Journal publishers are no stranger to the changes that are occurring within the industry. Like other publishers, they have to change and adapt to the times. The STM publishing industry has a sizeable market share. Some estimate that the English-language journal industry revenue at about $10 billion in 2013, as part of a broader STM information publishing market worth more than $25 billion. Most of this revenue is generated from the United States. Recent figures again show an upward growth trend with $12 billion in 2016.
Journal publishers are always trying to constantly innovate when it comes to publishing, reviewing, and distributing their journals to a wider audience. Publishing is a business, and their main goal is to improve their bottom line. For instance, take the system of peer review. Alex Lichtenstein, the editor of the AHR, says,
“Peer review serves several important purposes. Most importantly, it assures that field-based scholarship remains innovative, up to date, attentive to historiography, and rooted in deep and informed research. It also helps us direct our authors to crafting articles that speak beyond the confines of a particular field to a wider historical audience, even while significantly advancing the scholarship in the narrower case.”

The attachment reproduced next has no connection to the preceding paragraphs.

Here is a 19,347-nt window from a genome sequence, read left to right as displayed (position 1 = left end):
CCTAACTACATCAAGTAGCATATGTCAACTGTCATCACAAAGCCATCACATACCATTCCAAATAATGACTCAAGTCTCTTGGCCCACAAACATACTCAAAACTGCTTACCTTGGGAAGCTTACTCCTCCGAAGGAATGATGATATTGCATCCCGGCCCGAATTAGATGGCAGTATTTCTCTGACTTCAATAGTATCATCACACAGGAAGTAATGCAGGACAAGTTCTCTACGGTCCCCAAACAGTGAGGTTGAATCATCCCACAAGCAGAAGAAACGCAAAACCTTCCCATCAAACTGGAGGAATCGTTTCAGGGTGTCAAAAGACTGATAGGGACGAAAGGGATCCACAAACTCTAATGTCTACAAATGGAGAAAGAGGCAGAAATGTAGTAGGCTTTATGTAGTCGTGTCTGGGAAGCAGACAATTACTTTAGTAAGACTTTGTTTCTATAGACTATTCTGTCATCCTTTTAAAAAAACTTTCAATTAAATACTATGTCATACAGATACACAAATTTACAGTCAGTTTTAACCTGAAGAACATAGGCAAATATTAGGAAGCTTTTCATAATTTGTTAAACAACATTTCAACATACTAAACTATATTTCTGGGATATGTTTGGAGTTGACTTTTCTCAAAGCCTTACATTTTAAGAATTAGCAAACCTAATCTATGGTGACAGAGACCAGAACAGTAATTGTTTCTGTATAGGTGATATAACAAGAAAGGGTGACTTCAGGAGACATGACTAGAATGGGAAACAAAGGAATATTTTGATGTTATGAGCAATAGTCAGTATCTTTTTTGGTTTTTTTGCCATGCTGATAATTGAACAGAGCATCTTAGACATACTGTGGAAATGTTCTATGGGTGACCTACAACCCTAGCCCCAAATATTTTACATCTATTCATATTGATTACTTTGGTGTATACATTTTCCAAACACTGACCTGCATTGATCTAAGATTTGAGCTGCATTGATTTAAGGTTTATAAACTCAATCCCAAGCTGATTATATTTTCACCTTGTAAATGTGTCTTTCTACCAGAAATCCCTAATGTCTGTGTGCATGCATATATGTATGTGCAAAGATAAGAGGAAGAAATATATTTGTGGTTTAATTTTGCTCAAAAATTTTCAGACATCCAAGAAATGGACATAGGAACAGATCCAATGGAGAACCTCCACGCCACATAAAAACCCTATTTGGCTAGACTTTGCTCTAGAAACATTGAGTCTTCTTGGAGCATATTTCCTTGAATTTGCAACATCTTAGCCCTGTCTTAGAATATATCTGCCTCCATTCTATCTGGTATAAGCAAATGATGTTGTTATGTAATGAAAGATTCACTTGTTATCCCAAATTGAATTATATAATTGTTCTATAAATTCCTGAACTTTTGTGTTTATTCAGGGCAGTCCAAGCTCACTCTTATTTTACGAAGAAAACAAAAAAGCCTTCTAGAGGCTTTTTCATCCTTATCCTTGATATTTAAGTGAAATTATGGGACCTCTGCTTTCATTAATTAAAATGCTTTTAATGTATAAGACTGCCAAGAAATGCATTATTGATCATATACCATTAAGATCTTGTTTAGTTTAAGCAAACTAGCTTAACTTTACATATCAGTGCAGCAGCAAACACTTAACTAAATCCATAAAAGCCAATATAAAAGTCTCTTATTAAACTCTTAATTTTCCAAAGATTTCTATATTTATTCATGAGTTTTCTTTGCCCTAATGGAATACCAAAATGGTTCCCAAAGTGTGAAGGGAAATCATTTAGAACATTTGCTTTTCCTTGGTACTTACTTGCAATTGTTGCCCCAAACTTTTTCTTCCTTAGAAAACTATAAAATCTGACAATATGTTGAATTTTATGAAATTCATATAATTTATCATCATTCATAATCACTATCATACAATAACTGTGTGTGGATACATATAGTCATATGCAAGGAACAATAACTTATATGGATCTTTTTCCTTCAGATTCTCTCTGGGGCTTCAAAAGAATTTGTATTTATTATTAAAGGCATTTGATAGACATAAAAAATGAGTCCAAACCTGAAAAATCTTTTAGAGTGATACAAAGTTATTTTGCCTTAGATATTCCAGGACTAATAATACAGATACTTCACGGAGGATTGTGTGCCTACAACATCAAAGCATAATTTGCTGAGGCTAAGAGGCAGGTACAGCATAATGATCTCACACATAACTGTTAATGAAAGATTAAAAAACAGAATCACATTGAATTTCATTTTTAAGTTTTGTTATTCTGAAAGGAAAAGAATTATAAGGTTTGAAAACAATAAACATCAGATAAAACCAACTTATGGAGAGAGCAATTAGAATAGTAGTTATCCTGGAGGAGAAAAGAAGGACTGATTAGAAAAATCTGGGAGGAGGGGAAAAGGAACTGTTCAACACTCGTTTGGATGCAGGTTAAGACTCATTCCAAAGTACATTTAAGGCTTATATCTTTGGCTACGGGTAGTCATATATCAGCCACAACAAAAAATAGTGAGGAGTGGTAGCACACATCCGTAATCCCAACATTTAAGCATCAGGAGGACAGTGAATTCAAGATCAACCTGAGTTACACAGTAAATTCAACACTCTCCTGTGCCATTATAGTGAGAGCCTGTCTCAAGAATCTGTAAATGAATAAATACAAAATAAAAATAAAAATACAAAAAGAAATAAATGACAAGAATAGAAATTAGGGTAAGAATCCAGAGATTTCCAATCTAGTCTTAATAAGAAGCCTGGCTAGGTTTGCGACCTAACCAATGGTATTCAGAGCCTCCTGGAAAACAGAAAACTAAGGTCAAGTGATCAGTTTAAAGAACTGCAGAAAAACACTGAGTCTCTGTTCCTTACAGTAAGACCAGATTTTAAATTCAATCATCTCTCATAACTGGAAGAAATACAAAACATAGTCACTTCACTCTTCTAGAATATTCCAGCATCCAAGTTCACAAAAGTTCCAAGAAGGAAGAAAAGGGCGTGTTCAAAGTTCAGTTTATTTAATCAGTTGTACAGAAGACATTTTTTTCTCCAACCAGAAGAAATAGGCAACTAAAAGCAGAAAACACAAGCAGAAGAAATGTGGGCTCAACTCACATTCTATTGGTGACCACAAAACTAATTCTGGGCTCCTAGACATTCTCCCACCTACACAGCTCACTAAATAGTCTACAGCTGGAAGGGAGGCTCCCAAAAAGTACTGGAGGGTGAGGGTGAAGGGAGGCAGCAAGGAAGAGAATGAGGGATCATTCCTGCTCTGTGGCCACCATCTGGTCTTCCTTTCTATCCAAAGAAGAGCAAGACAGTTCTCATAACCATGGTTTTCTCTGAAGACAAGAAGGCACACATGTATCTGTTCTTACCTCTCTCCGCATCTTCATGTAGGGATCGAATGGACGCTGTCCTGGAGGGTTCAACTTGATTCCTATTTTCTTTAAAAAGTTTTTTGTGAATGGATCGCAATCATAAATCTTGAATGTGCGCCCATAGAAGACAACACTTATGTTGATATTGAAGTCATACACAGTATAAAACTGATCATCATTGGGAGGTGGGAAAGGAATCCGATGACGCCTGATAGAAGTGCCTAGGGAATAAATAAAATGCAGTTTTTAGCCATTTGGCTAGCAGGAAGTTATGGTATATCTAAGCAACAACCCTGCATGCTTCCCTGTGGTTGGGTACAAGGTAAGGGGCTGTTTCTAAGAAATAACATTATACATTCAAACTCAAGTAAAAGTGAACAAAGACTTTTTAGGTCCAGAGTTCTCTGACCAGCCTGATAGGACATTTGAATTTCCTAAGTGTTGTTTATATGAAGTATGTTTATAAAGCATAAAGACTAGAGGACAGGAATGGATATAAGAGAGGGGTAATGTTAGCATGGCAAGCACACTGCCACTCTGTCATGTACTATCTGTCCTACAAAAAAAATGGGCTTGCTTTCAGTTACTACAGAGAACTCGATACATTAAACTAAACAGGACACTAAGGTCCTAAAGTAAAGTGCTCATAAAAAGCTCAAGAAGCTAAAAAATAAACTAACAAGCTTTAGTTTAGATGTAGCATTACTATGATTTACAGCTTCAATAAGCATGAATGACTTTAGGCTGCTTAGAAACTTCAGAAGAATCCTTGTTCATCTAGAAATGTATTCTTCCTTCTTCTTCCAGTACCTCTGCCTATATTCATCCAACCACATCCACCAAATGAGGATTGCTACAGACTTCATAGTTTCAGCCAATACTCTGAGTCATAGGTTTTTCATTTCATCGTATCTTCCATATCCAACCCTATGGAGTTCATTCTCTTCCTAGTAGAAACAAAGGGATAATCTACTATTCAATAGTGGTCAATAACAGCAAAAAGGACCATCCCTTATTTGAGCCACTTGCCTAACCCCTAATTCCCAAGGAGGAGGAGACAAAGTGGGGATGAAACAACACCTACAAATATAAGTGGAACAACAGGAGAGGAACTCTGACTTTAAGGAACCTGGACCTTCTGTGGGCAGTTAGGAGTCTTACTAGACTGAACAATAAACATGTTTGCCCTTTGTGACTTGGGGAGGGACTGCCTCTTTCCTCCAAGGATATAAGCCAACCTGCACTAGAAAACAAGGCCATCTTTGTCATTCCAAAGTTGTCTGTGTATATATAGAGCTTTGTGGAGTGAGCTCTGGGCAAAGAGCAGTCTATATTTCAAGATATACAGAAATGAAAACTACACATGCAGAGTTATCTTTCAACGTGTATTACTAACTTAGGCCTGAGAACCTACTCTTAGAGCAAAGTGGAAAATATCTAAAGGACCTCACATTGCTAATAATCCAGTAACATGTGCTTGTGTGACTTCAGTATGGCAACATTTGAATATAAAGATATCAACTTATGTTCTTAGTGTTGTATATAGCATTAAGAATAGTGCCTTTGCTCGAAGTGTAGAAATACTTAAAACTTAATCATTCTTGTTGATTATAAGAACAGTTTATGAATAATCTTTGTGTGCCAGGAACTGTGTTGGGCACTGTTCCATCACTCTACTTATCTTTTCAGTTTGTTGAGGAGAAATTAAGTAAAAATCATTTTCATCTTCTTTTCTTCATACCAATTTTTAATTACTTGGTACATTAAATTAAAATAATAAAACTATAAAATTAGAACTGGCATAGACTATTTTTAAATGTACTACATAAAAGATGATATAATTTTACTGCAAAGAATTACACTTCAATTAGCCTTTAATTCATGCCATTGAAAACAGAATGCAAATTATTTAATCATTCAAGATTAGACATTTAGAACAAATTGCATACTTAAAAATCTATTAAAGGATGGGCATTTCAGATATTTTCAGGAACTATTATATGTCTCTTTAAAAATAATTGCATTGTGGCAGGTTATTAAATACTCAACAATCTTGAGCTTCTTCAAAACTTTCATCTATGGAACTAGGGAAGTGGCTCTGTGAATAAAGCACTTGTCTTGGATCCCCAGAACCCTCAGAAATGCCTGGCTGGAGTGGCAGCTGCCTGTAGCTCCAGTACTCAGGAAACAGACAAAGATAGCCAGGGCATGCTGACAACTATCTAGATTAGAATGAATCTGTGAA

Peer review is the foundation of maintaining quality in the scientific & academic publishing space, and its quality needs to be maintained. In the future, peer review will need to utilize every resource that it has at its disposal, experiment with different models, invest more in artificial intelligence and encourage more diversity of thought in the reviewer pool.
While peer review remains an issue in the future, a more pressing concern is the actual workflow. Professional publishing needs to cut the ‘middleman’ out to allow for smooth processes. The middleman, in this scenario, is essentially the everyday disruptors that plague the industry. Some of these include:-
- Poor communication between authors and editors impedes the editorial process
- Multiple outlets that production needs to support which are spread across many print and digital channels
- Finding new ways to preserve and archive materials
While these are some of the most common challenges, there are many more. But the first step to answering any of them is finding the right partner that adds value to your organization. Most of these publishing service providers provide platforms that enable journal and STM publishers to create, edit and proofread content, and deliver across print, online & digital channels. Some of these platforms host support services like Highwire, Silverchair, and Atypon, with an 8-day ‘manuscript to publish’ process. More importantly, they will deliver high-quality content at a faster turnaround time, combined with project management capabilities, and boost the publisher’s efficacy in the process.
Journal publishing will continue to thrive in the years to come. The only thing that could stop journal publishers from achieving their goals is not keeping up with current publishing trends and falling behind the curve. With the right partner, they can create a collaborative relationship that will provide success on both sides.
- Image Credit: Freepik/Pexels